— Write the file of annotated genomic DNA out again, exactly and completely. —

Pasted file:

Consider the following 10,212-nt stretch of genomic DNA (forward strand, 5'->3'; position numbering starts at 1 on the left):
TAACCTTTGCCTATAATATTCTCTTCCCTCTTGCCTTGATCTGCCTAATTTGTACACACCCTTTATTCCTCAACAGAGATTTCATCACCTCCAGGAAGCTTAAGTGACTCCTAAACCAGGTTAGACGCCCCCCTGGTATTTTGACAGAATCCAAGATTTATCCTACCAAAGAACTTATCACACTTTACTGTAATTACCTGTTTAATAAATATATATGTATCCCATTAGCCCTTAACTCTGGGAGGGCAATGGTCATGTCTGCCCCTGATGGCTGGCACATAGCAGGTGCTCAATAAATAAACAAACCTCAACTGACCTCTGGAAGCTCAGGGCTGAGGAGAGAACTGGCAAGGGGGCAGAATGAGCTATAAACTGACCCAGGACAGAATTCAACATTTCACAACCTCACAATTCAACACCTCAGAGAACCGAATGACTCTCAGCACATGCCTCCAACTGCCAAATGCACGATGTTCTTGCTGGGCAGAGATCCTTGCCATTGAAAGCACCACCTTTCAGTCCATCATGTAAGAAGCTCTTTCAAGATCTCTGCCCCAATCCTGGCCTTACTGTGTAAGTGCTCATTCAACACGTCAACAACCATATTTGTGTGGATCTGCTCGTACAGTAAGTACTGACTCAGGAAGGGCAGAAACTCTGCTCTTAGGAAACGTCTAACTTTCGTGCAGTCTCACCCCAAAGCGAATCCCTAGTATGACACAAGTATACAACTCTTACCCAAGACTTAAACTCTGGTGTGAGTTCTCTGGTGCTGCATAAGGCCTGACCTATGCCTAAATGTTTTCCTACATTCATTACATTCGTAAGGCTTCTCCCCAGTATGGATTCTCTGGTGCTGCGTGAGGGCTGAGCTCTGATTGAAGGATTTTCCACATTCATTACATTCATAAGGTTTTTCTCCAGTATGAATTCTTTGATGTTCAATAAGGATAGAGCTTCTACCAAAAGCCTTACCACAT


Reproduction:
Consider the following 10,212-nt stretch of genomic DNA (forward strand, 5'->3'; position numbering starts at 1 on the left):
TAACCTTTGCCTATAATATTCTCTTCCCTCTTGCCTTGATCTGCCTAATTTGTACACACCCTTTATTCCTCAACAGAGATTTCATCACCTCCAGGAAGCTTAAGTGACTCCTAAACCAGGTTAGACGCCCCCCTGGTATTTTGACAGAATCCAAGATTTATCCTACCAAAGAACTTATCACACTTTACTGTAATTACCTGTTTAATAAATATATATGTATCCCATTAGCCCTTAACTCTGGGAGGGCAATGGTCATGTCTGCCCCTGATGGCTGGCACATAGCAGGTGCTCAATAAATAAACAAACCTCAACTGACCTCTGGAAGCTCAGGGCTGAGGAGAGAACTGGCAAGGGGGCAGAATGAGCTATAAACTGACCCAGGACAGAATTCAACATTTCACAACCTCACAATTCAACACCTCAGAGAACCGAATGACTCTCAGCACATGCCTCCAACTGCCAAATGCACGATGTTCTTGCTGGGCAGAGATCCTTGCCATTGAAAGCACCACCTTTCAGTCCATCATGTAAGAAGCTCTTTCAAGATCTCTGCCCCAATCCTGGCCTTACTGTGTAAGTGCTCATTCAACACGTCAACAACCATATTTGTGTGGATCTGCTCGTACAGTAAGTACTGACTCAGGAAGGGCAGAAACTCTGCTCTTAGGAAACGTCTAACTTTCGTGCAGTCTCACCCCAAAGCGAATCCCTAGTATGACACAAGTATACAACTCTTACCCAAGACTTAAACTCTGGTGTGAGTTCTCTGGTGCTGCATAAGGCCTGACCTATGCCTAAATGTTTTCCTACATTCATTACATTCGTAAGGCTTCTCCCCAGTATGGATTCTCTGGTGCTGCGTGAGGGCTGAGCTCTGATTGAAGGATTTTCCACATTCATTACATTCATAAGGTTTTTCTCCAGTATGAATTCTTTGATGTTCAATAAGGATAGAGCTTCTACCAAAAGCCTTACCACAT